President of Durham Students’ Union, Megan Croll, expressed her concerns regarding the impact of the planned strike action on students. In a public post, Ms Croll outlined the position of Durham’s SU: “It is vitally important that our academic staff are represented, and able to get their voices heard on issues that are impacting them, and ultimately students too.

“I have the utmost respect for the position of UCU in this regard and understand that this is a highly emotive issue for both the staff and students affected.

“In particular, I respect the right of academic staff to strike. Our priority when speaking to both UCU and the University on any future strike action is to ensure that the negative impacts for students are as limited as possible.

“I could not support strike action where the goals were to cause as much disruption as possible to students, thus using student outrage and frustration as an amplifier to give weight to academics’ case to the University.

“Lecturers are not demanding any increase in remuneration, they are simply asking to not lose £10,000 a year in retirement”

“While I understand the appeal of this tactic, it hurts students, most of whom are not a party in this dispute. I believe that strike action can be planned in ways that have only minor impact on students, and significant impact on the University internally. We believe that by directly disrupting University activity, rather than student learning, our academics will be able to more effectively have their voices heard.”

Durham University Labour Club (DULC) issued a public statement to express their disappointment at the stance taken by the Students’ Union. DULC Co-Chair, Joe Dharampal-Hornby, told Palatinate: “DULC expresses solidarity with all staff members affected by the proposed pension-changes and supports their planned strike action this month, backed by 88% of staff at 61 universities.

“We hope that all universities, including Durham, will see sense and reach a fair agreement with the UCU as soon as possible, which will benefit both staff and students in the long run.”

Durham NUS delegate and former President of the Union Society, Tom Harwood, voiced his opposition to the strike action. He tweeted: “Deeply disappointed that the greed of a well remunerated academic class is threatening my education.”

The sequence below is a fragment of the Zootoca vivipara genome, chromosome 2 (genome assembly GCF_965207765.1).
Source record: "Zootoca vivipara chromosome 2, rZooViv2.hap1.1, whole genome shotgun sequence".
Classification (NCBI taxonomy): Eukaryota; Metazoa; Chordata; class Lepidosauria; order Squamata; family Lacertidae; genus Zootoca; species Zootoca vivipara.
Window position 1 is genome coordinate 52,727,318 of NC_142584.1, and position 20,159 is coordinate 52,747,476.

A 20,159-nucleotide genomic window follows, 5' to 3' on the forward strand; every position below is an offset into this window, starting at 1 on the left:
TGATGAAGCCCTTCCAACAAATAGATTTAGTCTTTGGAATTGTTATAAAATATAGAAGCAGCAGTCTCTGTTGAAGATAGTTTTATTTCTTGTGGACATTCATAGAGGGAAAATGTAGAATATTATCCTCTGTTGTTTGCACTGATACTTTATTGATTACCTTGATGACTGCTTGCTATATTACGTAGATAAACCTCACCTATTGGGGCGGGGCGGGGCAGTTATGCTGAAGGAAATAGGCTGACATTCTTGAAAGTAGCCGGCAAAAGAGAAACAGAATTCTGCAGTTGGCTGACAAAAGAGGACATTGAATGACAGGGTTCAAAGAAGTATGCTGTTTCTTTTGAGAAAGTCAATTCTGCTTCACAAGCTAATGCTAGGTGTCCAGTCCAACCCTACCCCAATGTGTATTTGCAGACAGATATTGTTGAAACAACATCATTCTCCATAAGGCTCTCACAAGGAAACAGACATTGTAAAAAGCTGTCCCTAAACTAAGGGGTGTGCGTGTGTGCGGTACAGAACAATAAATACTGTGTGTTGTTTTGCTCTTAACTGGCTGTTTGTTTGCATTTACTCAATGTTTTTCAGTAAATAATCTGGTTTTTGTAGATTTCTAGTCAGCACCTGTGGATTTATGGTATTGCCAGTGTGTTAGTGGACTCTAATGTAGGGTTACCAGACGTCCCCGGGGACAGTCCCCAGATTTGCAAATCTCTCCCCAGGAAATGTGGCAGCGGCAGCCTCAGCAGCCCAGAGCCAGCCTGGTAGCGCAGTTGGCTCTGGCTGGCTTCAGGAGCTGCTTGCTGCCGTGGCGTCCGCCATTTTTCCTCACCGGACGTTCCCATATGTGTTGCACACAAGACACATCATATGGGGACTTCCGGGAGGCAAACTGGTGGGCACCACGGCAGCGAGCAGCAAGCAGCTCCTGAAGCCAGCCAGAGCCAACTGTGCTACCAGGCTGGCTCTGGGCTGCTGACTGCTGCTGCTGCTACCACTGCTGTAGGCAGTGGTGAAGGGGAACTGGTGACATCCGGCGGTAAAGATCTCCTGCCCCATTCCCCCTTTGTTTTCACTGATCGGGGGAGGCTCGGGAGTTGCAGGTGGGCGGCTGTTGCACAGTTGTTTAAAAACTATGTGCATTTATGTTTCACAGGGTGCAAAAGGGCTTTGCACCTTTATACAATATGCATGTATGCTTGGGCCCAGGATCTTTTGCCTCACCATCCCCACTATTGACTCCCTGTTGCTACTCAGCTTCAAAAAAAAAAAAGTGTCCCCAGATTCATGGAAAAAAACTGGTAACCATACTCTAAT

The planned dates of the strikes are as follows. In February: Thursday 22, Friday 23, Monday 26, Tuesday 27, Wednesday 28. In March: Monday 5, Tuesday 6, Wednesday 7, Thursday 8, Monday 12, Tuesday 13, Wednesday 14, Thursday 15, Friday 16.

Fellow NUS delegate, George Walker, responded by stating: “Lecturers are not demanding any increase in remuneration, they are simply asking to not lose £10,000 a year in retirement, which is not unreasonable.”

Mr Walker further clarified his stance: “I broadly support the SU position which is to sympathise with UCU members and working with them behind the scenes, whilst also seeking to minimise disruption and push for the University to put unpaid wages into a student hardship fund (suggested by the UCU).”

The National Union of Students (NUS) issued a statement in support of the UCU and urged its members to express solidarity with academics by making their views known to Universities.

It read: “NUS and UCU are sister organisations committed to promoting the interests of our members and to defending education. We are proud of our work together in calling for a better deal for students and staff and in challenging the marketisation of education.”

It went on to state: “We believe that the current policy of paying ever higher salaries for VCs and Principals while cutting pensions for those who do the work sends a hugely damaging signal to both students and staff.”

The planned dates of the strikes are as follows. In February: Thursday 22, Friday 23, Monday 26, Tuesday 27, Wednesday 28. In March: Monday 5, Tuesday 6, Wednesday 7, Thursday 8, Monday 12, Tuesday 13, Wednesday 14, Thursday 15, Friday 16.

In total strike action was approved by 21,685 UCU members nationwide.

Photograph: Tom Wills via Flickr